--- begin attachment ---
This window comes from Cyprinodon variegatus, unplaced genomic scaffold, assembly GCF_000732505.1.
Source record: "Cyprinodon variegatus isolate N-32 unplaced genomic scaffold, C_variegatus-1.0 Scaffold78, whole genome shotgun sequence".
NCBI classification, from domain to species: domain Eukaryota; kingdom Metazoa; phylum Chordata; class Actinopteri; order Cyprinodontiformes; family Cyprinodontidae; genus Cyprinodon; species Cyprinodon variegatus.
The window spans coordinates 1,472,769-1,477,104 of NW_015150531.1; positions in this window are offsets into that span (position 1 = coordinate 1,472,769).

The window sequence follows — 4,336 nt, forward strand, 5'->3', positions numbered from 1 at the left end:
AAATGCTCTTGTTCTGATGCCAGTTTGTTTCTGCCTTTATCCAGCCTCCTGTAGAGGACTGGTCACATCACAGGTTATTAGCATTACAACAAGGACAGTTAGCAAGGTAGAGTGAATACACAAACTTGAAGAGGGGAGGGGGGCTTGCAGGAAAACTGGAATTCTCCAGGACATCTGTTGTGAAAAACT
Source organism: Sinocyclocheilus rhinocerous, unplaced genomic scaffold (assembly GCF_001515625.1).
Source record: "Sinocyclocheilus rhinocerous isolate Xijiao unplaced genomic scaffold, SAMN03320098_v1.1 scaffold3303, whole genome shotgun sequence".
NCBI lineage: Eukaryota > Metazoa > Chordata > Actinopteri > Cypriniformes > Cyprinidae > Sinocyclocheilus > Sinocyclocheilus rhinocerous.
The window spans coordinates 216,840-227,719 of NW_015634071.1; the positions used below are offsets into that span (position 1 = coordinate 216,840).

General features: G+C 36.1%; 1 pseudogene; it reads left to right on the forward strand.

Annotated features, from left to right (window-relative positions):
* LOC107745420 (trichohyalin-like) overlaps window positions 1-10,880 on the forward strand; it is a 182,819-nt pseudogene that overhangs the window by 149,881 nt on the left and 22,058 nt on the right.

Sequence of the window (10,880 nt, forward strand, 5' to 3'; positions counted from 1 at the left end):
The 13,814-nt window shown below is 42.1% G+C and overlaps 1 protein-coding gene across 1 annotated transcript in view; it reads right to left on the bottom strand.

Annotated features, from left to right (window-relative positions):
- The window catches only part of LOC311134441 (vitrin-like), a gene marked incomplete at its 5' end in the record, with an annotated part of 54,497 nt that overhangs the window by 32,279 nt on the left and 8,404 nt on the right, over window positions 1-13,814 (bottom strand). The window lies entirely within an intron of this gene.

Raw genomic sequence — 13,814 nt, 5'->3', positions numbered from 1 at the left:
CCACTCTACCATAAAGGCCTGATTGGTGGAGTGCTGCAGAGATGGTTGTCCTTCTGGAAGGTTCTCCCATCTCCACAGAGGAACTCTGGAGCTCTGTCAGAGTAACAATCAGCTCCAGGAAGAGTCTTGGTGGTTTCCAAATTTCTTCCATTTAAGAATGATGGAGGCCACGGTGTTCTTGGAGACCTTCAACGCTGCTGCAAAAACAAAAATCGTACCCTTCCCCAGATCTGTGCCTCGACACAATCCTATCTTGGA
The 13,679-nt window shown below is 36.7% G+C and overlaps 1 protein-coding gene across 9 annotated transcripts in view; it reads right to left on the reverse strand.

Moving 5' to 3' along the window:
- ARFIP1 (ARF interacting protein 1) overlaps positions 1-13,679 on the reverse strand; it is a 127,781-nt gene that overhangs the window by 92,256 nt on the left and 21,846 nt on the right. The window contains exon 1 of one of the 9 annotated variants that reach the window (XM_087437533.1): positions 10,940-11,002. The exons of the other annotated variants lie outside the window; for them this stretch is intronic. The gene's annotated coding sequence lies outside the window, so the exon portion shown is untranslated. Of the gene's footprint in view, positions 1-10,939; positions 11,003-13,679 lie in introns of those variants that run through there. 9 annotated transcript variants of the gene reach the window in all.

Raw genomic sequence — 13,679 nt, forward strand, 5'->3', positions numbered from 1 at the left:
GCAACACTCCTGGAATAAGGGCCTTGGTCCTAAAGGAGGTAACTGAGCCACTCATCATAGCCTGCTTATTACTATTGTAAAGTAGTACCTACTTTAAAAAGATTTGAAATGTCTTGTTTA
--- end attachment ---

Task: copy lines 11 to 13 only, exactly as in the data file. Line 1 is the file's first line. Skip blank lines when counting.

General features: G+C 36.1%; 1 pseudogene; it reads left to right on the forward strand.

Annotated features, from left to right (window-relative positions):
* LOC107745420 (trichohyalin-like) overlaps window positions 1-10,880 on the forward strand; it is a 182,819-nt pseudogene that overhangs the window by 149,881 nt on the left and 22,058 nt on the right.